As 17-year-old Pasadena Food Lion cashier Cristian Moreno walked across the parking lot on his third day at work, October 6, he heard a scream.
With his supervisor, he rushed to investigate the noise. In the store’s parking lot on Mountain Road, Moreno found a man screaming in a car, and another man slumped in the driver’s seat next to him, “choking on his tongue” with his face and lips blue.
Without thinking, Moreno helped drag the man out of the car and call 911. The operator told Moreno to remove his shoe, put it under the man’s head, and perform chest compressions as well as CPR — if he was able.
Luckily, Moreno had taken two classes at Chesapeake High School, Health and Sports Medicine, that taught and certified him to do just that.
Still, he was nervous as he stooped down to potentially save this man’s life.
“It was definitely jarring — I was really, really surprised that I had to do that,” he said. “I didn’t really think that much; I just did what the 911 guy told me to do. Because I knew that would help him at that time.”
Pumping his hands on his chest and blowing into his mouth with the proper procedure, Moreno saved the man within the three minutes it took for the ambulance to arrive. The man, who had overdosed on opioids, according to Anne Arundel County Fire Department officials, “regained the red color” on his lips, and he stopped choking, Moreno said.
Moreno stepped back. His hands were shaking and he felt “physically and mentally taxed.” The EMT personnel took the man into an ambulance and, despite the exhaustion, Moreno then felt at peace.
“Right now, I feel great — I’m so happy I helped that guy,” he explained later. “I feel like I helped him for sure, because he wasn’t blue anymore, and I’m really proud I could do that.”
Captain Russ Davies, a public information officer for the Anne Arundel County Fire Department, explained that having able citizens in the community saves countless lives.
“We applaud Cristian for responding as a good Samaritan to the yell for help, for calling 911, and for assisting until our arrival,” he said. “The patient was in cardiac arrest and CPR was not needed when [EMT personnel] arrived.”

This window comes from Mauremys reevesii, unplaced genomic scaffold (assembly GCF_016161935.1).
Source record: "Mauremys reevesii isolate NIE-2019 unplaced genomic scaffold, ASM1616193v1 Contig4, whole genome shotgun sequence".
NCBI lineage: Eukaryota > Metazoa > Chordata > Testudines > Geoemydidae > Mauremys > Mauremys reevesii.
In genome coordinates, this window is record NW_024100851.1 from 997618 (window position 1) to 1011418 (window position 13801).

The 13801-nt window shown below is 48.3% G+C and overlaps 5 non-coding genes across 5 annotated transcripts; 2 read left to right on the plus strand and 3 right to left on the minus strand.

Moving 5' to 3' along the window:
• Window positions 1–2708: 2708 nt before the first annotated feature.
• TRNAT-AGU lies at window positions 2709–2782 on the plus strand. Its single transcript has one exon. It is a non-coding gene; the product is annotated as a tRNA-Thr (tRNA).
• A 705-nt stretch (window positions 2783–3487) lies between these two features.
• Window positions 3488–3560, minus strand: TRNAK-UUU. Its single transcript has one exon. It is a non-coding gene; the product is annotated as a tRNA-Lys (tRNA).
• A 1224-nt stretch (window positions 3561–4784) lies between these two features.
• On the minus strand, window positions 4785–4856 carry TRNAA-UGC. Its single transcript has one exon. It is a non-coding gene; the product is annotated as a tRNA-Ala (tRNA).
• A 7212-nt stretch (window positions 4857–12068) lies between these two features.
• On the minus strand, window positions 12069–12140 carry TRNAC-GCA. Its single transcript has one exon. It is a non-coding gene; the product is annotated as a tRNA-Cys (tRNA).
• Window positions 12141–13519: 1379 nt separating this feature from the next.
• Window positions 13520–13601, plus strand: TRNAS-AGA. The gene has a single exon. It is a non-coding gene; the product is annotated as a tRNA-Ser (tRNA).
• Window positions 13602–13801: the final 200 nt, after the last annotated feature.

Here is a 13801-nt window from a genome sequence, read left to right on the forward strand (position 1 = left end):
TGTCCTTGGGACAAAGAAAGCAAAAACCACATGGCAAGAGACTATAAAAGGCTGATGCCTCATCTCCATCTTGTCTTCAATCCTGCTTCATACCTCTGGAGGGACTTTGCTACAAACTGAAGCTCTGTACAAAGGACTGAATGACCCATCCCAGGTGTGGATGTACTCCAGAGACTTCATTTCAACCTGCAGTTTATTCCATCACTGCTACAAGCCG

The dramatic rescue highlights a crucial argument for a piece of legislation that was signed by then-Governor Martin O’Malley in 2014: Breanna’s Law.
That bill — inspired by a Perry Hall student whose life was saved by a stranger who knew CPR — made it mandatory for all students in Maryland, beginning in ninth grade, to complete “instruction in cardiopulmonary resuscitation that includes hands-only cardiopulmonary resuscitation and the use of an automated external defibrillator.” More concisely, students must know how to perform hands-on CPR and use an AED, which shocks the heart to pump blood.
Kimberly Collins, a health and physical education teacher at Chesapeake High School, said she taught Moreno his junior year how to do hands-on CPR, which is performed mostly by chest compressions.
“The more people who can react and actually do something, [rather] than stand back and watch, can actually save someone’s life,” she said. “This law is really great in that young people are learning how to do this and just becoming more comfortable if they ever get faced with it.”
Davies encourages all citizens of the community to participate in the “Friends and Family CPR” monthly training the fire department offers, as well as Narcan training hosted by the Anne Arundel County Department of Health, which spreads awareness on how to combat opioid overdoses.
Moreno, a student-athlete whose mother is also a nurse, said the medical field is a possibility for his future career, although he has not decided on his pursuit yet. Still, he took a sports medicine class in 2017 to learn more about health and medicine. The teacher of that class, Ken King, said Moreno earned his certification by taking an in-class test, which he passed easily.
King, who three years ago had another one of his students save someone’s life with CPR on the side of the road, admitted that he was not surprised about Moreno’s rescue.
“He’s a great person, and we trained him enough to where we basically told him, ‘You need to know how to do this,’” King said.
In the wake of his rescue, Moreno became an instant hero. Everyone at school knows about it, he said, and the story even traveled to Northeast High School, roughly seven miles away from Chesapeake, where a health teacher mentioned his daring rescue to her students as an example.
Moreno is simply glad he saved the life of the man, who has a wife and a daughter. Davies said the fire department is not able to follow up on the case, but “it was the belief at transport that his condition was not life-threatening and he was stable.”